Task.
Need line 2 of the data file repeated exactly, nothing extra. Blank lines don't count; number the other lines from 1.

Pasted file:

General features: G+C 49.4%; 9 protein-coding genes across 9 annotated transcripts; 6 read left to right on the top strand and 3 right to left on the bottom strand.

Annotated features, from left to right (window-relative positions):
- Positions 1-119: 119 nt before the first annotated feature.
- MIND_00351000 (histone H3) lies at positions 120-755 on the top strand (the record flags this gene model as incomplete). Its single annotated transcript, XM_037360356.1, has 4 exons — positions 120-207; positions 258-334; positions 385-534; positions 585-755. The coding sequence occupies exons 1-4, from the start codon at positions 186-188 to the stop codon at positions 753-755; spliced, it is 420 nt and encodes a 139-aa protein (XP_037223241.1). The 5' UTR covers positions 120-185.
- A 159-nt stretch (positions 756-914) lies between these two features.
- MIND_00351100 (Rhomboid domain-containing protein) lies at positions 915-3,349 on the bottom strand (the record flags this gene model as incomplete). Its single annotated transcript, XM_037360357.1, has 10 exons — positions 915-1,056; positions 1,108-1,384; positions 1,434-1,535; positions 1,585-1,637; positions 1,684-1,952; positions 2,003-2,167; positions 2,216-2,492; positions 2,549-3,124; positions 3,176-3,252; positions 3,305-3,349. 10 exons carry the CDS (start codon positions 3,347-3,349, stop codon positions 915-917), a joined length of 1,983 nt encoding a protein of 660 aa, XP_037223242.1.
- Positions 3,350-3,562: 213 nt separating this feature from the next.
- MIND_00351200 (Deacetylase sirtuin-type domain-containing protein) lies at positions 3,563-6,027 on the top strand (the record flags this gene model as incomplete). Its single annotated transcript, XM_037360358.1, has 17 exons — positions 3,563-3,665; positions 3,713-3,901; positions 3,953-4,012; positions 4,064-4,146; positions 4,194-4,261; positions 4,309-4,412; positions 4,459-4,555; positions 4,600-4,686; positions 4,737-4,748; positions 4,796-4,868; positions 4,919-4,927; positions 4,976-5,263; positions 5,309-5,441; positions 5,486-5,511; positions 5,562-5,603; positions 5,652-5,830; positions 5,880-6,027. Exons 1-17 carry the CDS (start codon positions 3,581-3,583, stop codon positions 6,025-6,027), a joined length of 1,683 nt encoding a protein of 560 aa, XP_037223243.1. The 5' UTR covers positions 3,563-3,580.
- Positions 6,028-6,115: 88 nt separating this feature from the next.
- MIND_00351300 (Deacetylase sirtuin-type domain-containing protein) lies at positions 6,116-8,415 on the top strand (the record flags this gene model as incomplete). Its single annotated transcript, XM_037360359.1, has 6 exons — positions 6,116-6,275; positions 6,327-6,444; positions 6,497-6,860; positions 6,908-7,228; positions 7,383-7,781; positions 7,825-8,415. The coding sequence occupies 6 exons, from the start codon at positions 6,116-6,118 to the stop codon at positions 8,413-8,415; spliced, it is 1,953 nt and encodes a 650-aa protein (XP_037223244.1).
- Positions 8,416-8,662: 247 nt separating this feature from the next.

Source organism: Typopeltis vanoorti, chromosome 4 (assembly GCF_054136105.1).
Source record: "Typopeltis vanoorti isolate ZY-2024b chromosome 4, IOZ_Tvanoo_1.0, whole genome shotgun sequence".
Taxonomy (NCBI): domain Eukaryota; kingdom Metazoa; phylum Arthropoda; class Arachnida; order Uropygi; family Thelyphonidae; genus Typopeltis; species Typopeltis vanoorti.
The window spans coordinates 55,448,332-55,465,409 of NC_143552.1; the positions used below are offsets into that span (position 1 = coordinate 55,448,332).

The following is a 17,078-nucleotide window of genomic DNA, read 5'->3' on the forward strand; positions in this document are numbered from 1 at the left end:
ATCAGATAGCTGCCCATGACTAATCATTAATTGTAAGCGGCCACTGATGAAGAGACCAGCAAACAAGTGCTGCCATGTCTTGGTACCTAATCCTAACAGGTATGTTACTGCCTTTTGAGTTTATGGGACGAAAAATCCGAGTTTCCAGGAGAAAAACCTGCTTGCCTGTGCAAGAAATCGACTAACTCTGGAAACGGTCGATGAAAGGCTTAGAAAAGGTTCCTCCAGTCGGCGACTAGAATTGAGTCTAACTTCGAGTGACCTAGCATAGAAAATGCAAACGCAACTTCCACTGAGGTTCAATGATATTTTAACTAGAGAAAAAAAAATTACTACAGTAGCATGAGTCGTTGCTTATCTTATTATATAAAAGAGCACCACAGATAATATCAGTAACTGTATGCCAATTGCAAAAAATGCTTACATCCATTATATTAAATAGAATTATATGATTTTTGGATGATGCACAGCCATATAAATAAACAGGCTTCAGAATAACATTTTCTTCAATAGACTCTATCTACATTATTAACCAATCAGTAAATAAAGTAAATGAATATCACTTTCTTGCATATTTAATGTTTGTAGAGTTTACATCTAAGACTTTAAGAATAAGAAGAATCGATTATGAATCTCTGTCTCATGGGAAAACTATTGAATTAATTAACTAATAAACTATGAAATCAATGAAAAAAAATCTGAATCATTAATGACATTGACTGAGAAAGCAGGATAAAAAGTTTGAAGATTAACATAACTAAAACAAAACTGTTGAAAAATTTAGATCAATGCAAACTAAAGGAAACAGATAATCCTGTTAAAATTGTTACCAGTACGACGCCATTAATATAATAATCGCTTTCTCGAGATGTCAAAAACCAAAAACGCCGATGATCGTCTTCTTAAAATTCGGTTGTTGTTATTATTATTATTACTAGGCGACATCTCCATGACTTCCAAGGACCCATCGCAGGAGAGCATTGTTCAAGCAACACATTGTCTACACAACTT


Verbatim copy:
Annotated features, from left to right (window-relative positions):